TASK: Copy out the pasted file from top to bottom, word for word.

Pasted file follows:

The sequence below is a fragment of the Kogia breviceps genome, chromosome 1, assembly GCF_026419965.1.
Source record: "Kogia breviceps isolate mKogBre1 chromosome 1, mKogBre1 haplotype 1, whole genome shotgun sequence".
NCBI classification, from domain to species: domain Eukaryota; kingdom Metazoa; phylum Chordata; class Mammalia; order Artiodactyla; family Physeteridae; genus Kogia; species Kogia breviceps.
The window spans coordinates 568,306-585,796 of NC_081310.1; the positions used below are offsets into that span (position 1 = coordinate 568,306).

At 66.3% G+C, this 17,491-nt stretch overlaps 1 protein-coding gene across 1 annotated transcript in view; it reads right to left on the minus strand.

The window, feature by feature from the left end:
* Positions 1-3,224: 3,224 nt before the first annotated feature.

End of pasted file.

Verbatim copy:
The sequence below is a fragment of the Kogia breviceps genome, chromosome 1, assembly GCF_026419965.1.
Source record: "Kogia breviceps isolate mKogBre1 chromosome 1, mKogBre1 haplotype 1, whole genome shotgun sequence".
NCBI classification, from domain to species: domain Eukaryota; kingdom Metazoa; phylum Chordata; class Mammalia; order Artiodactyla; family Physeteridae; genus Kogia; species Kogia breviceps.
The window spans coordinates 568,306-585,796 of NC_081310.1; the positions used below are offsets into that span (position 1 = coordinate 568,306).

At 66.3% G+C, this 17,491-nt stretch overlaps 1 protein-coding gene across 1 annotated transcript in view; it reads right to left on the minus strand.

The window, feature by feature from the left end:
* Positions 1-3,224: 3,224 nt before the first annotated feature.